— I and Thou (1970), page 63

  1. Buber teaches that in an I-Thou relationship, the space between people has no obstacles. How does this kind of relationship feel different than one that is weighed down with expectations or needs?
  2. What do you think Buber means when he says “no purpose intervenes between I and Thou?”
  3. In which of your own relationships do you feel your ego is least present? When are you able to put your ego aside and let the other person really be who he or she really is?

Hanan’s mother adds another element to the relationship between fear and love and the space between two people. She adds that while it is important to remove the ego from the space between two people, it is also in this space where an important kind of fear can live. She teaches where and how fear exists in the paradigm of love.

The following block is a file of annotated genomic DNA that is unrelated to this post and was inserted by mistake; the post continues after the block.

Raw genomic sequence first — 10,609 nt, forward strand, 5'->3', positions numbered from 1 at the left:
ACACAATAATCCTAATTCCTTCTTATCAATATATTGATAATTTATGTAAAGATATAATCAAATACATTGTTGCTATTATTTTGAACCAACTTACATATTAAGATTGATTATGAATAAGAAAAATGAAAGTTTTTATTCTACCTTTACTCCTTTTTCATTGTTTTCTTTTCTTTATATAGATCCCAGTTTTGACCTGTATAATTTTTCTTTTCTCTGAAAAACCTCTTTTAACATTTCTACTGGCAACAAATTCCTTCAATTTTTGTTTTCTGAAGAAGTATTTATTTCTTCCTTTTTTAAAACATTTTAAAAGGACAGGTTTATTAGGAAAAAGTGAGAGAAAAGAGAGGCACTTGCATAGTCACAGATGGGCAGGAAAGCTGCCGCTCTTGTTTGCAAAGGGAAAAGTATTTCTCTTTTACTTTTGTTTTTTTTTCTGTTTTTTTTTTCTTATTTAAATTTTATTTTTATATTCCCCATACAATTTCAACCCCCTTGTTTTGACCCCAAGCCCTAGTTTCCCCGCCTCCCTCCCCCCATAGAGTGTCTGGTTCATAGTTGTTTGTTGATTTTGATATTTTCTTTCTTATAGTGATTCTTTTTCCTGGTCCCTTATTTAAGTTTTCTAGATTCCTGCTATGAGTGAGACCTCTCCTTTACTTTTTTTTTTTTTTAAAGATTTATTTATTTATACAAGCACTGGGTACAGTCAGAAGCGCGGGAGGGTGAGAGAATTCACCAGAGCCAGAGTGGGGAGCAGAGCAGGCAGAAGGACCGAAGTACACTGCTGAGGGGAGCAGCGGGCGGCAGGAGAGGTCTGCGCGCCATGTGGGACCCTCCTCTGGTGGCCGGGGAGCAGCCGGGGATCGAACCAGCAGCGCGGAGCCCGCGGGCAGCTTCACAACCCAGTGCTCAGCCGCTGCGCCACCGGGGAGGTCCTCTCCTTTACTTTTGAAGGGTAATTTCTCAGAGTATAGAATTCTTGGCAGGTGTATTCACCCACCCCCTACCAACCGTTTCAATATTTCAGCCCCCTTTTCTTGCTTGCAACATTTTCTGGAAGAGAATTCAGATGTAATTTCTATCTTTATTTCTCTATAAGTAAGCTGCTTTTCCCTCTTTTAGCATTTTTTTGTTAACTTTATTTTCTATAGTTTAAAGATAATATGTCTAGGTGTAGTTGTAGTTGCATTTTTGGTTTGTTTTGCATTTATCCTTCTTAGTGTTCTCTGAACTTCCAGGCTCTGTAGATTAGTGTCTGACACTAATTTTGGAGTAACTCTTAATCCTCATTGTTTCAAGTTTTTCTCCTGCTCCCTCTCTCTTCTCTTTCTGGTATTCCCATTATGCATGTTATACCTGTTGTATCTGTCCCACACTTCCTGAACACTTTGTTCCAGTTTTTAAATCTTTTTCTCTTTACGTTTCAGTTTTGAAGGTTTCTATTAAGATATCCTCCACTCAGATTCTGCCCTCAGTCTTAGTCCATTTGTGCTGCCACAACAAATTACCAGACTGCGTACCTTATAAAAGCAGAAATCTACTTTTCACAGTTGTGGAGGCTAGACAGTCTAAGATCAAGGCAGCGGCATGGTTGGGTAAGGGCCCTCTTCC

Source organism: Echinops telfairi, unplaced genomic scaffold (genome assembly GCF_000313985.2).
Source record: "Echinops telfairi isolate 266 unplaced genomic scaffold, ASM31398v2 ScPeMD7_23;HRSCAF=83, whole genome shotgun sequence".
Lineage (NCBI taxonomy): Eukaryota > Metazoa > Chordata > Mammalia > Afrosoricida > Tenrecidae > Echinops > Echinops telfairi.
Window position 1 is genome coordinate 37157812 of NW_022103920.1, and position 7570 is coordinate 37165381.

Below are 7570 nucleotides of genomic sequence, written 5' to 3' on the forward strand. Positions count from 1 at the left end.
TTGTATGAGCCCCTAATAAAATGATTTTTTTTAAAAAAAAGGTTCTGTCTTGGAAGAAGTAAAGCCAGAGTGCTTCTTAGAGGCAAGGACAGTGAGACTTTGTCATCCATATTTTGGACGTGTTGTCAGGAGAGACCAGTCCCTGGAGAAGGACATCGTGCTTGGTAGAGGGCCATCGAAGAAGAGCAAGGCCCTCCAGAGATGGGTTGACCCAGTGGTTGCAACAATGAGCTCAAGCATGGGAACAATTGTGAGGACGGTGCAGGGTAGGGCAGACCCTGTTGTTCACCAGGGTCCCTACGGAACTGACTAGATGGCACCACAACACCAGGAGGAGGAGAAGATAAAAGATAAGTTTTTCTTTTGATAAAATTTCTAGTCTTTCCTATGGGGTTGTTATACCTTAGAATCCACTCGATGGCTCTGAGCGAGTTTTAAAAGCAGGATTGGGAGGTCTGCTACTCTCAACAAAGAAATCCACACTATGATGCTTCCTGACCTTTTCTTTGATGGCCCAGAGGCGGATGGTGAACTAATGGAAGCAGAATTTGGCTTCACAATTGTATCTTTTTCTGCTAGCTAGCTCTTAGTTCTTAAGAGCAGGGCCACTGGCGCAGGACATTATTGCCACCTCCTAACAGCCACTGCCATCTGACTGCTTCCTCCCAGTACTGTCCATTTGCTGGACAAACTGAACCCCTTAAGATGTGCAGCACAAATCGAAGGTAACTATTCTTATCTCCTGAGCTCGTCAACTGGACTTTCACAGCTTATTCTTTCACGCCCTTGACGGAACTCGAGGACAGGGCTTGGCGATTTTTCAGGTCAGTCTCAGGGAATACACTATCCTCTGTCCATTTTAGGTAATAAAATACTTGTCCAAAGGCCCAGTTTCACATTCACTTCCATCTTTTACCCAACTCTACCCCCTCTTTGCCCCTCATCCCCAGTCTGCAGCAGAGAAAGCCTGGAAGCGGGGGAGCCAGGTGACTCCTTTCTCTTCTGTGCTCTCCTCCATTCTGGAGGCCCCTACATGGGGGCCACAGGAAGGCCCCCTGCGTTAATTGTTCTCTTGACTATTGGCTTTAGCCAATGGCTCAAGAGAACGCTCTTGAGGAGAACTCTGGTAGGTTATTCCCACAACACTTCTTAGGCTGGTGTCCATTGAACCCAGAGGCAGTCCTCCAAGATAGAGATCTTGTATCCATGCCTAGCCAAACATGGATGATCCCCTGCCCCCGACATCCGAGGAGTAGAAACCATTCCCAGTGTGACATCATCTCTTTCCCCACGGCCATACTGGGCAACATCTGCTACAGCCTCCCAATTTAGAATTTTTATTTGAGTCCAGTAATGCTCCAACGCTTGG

MOMMY: Real love needs to be created, in the space between the two people without the ego. That space between the two people is the unknown, the uncertainty, the otherness…the FEAR.

  1. Why do you think otherness and uncertainty feels so frightening?
  2. Based on the midrash in this episode about Adam and Eve, what can you do to make the space between you and others feel less scary? When do you feel it is most present?
  3. What are examples in your own life of real love or a relationship that was created, as Hanan’s mother says, “in the space between two people without the ego?”

2. What Can You Learn From Fear?

Once the inherent uncertainty and fear that exists in the space between people is acknowledged it can offer a way to grow. Though it is difficult, by embracing fear you can actually get much deeper, because fear is always pointing to something which is hidden. By following fear, rather than avoiding it, fear can teach us essential things about ourselves and our relationships. This is ultimately a necessary part of growth and love.